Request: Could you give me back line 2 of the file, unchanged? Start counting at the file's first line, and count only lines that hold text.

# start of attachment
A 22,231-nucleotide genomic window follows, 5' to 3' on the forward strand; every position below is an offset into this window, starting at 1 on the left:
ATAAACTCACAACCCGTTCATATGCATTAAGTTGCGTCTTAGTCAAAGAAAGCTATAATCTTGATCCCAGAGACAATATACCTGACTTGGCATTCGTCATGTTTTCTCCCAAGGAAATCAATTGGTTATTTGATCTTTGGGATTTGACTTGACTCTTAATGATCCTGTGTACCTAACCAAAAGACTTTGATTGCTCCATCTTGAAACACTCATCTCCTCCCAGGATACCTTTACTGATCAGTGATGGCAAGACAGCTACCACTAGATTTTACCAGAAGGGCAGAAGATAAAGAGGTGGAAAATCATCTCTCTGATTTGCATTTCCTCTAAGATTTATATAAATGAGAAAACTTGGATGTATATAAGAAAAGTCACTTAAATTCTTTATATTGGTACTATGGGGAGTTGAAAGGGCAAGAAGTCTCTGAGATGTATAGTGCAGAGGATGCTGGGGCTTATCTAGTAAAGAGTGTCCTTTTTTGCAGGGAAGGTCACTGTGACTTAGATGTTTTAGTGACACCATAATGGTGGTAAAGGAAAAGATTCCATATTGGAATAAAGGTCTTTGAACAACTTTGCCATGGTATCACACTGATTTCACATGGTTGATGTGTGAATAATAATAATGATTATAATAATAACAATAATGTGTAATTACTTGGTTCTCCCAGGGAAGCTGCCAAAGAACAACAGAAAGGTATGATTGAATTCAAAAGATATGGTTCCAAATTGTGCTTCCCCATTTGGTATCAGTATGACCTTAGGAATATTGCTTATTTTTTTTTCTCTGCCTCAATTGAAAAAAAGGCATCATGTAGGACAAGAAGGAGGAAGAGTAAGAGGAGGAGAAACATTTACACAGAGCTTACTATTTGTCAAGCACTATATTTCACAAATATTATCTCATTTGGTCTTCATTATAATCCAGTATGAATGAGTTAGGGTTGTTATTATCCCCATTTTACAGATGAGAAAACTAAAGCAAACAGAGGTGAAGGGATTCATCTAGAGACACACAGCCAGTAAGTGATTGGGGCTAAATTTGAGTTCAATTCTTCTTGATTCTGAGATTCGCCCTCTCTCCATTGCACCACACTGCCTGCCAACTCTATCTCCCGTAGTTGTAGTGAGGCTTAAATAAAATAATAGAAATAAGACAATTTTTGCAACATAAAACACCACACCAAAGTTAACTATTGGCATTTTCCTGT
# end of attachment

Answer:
ATAAACTCACAACCCGTTCATATGCATTAAGTTGCGTCTTAGTCAAAGAAAGCTATAATCTTGATCCCAGAGACAATATACCTGACTTGGCATTCGTCATGTTTTCTCCCAAGGAAATCAATTGGTTATTTGATCTTTGGGATTTGACTTGACTCTTAATGATCCTGTGTACCTAACCAAAAGACTTTGATTGCTCCATCTTGAAACACTCATCTCCTCCCAGGATACCTTTACTGATCAGTGATGGCAAGACAGCTACCACTAGATTTTACCAGAAGGGCAGAAGATAAAGAGGTGGAAAATCATCTCTCTGATTTGCATTTCCTCTAAGATTTATATAAATGAGAAAACTTGGATGTATATAAGAAAAGTCACTTAAATTCTTTATATTGGTACTATGGGGAGTTGAAAGGGCAAGAAGTCTCTGAGATGTATAGTGCAGAGGATGCTGGGGCTTATCTAGTAAAGAGTGTCCTTTTTTGCAGGGAAGGTCACTGTGACTTAGATGTTTTAGTGACACCATAATGGTGGTAAAGGAAAAGATTCCATATTGGAATAAAGGTCTTTGAACAACTTTGCCATGGTATCACACTGATTTCACATGGTTGATGTGTGAATAATAATAATGATTATAATAATAACAATAATGTGTAATTACTTGGTTCTCCCAGGGAAGCTGCCAAAGAACAACAGAAAGGTATGATTGAATTCAAAAGATATGGTTCCAAATTGTGCTTCCCCATTTGGTATCAGTATGACCTTAGGAATATTGCTTATTTTTTTTTCTCTGCCTCAATTGAAAAAAAGGCATCATGTAGGACAAGAAGGAGGAAGAGTAAGAGGAGGAGAAACATTTACACAGAGCTTACTATTTGTCAAGCACTATATTTCACAAATATTATCTCATTTGGTCTTCATTATAATCCAGTATGAATGAGTTAGGGTTGTTATTATCCCCATTTTACAGATGAGAAAACTAAAGCAAACAGAGGTGAAGGGATTCATCTAGAGACACACAGCCAGTAAGTGATTGGGGCTAAATTTGAGTTCAATTCTTCTTGATTCTGAGATTCGCCCTCTCTCCATTGCACCACACTGCCTGCCAACTCTATCTCCCGTAGTTGTAGTGAGGCTTAAATAAAATAATAGAAATAAGACAATTTTTGCAACATAAAACACCACACCAAAGTTAACTATTGGCATTTTCCTGT